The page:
Each year on 26 December, hundreds of people gather on the beach outside of the Sailing Club at midday, to watch a tug of war competition between the Hoylake Sailing Club and the Hoylake Lifeboat Station, as a bit of fun to raise money for the Royal National Lifeboat Institution.
The event, also known as the Slater Trophy Boxing Day Tug o’War, has been running since 1972 when it was instigated by Arthur Slater (Hoylake Sailing Club) and Danny Triggs (then Coxswain of the Hoylake Lifeboat).
A grubby white handkerchief, a rope from Arthur’s lorry and a piece of wood set the scene for what is now a firm festive fixture for the local community.
This year, the team from Hoylake Sailing Club were presented with the prize by Arthur’s wife, Terry Slater, with almost £700 raised for the RNLI.
The prize-giving was held in the Sailing Club with the losing team awarded half pints of Guinness and the winning team receiving full pints along with the Slater Trophy.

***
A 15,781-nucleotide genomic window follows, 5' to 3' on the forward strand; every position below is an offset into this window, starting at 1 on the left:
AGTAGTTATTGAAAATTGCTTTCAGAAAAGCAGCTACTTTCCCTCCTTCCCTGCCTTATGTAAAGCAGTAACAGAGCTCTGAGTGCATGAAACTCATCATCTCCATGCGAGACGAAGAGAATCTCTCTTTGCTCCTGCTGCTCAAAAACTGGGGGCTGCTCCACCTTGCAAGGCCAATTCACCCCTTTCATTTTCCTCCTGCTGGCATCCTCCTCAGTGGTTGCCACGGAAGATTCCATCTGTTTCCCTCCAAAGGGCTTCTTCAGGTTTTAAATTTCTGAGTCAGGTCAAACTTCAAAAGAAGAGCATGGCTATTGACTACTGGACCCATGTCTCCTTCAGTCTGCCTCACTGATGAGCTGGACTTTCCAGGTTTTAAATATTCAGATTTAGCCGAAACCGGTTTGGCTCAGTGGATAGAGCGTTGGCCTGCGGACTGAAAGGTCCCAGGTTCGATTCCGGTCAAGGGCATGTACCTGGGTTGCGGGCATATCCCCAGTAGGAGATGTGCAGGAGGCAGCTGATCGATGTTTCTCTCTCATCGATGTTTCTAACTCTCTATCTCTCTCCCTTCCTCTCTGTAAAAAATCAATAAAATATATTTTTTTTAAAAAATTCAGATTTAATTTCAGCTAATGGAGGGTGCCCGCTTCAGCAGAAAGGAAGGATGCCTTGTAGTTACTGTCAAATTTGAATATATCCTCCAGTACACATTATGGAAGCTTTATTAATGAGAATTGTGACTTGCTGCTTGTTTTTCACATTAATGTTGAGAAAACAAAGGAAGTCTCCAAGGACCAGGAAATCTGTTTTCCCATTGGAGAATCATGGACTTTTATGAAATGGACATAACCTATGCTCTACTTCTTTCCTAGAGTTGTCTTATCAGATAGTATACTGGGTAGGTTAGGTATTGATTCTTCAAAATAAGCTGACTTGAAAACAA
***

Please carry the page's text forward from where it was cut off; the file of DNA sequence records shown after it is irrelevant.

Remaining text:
The Slater Trophy itself started life as a teapot in the boardroom of Cammell Laird shipbuilders while the UK Polaris programme’s Resolution-class submarines were being built in Birkenhead. The teapot was thrown out, dented and dull, into a McDermott’s sprout box, which made its way back to Hoylake with other empty boxes. After the inaugural tournament in 1972, the teapot was found, polished and engraved by Teddy Gaskin and was presented to the winning team.
Although this year marks the 45th year it is only the 39th Tug o’War event. This is because alternative events were held such as, football in wellies and rowing races. A cancellation of the event occurred due to weather conditions in 2011, when the beach was completely frozen over.